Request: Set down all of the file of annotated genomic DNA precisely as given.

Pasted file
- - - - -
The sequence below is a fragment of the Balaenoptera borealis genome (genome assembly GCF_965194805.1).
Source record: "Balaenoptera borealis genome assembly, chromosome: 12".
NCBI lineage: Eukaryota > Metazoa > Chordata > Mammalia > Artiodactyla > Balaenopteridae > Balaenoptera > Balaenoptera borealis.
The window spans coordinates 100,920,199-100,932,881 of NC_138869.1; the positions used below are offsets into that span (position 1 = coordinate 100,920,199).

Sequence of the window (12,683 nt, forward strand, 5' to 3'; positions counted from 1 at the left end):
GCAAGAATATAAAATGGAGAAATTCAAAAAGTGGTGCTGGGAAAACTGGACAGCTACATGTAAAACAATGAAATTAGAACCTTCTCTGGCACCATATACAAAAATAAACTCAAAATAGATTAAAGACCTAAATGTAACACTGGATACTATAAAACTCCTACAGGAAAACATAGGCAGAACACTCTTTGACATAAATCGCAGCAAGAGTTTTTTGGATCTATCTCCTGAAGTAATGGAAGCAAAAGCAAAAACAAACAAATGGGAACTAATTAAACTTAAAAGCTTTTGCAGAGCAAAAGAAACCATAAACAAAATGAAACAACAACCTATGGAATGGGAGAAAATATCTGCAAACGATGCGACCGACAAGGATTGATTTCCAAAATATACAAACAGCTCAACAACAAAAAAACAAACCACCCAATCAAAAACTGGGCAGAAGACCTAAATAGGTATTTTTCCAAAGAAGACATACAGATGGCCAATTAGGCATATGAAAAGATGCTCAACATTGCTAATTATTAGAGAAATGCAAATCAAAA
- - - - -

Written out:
The sequence below is a fragment of the Balaenoptera borealis genome (genome assembly GCF_965194805.1).
Source record: "Balaenoptera borealis genome assembly, chromosome: 12".
NCBI lineage: Eukaryota > Metazoa > Chordata > Mammalia > Artiodactyla > Balaenopteridae > Balaenoptera > Balaenoptera borealis.
The window spans coordinates 100,920,199-100,932,881 of NC_138869.1; the positions used below are offsets into that span (position 1 = coordinate 100,920,199).

Sequence of the window (12,683 nt, forward strand, 5' to 3'; positions counted from 1 at the left end):
GCAAGAATATAAAATGGAGAAATTCAAAAAGTGGTGCTGGGAAAACTGGACAGCTACATGTAAAACAATGAAATTAGAACCTTCTCTGGCACCATATACAAAAATAAACTCAAAATAGATTAAAGACCTAAATGTAACACTGGATACTATAAAACTCCTACAGGAAAACATAGGCAGAACACTCTTTGACATAAATCGCAGCAAGAGTTTTTTGGATCTATCTCCTGAAGTAATGGAAGCAAAAGCAAAAACAAACAAATGGGAACTAATTAAACTTAAAAGCTTTTGCAGAGCAAAAGAAACCATAAACAAAATGAAACAACAACCTATGGAATGGGAGAAAATATCTGCAAACGATGCGACCGACAAGGATTGATTTCCAAAATATACAAACAGCTCAACAACAAAAAAACAAACCACCCAATCAAAAACTGGGCAGAAGACCTAAATAGGTATTTTTCCAAAGAAGACATACAGATGGCCAATTAGGCATATGAAAAGATGCTCAACATTGCTAATTATTAGAGAAATGCAAATCAAAA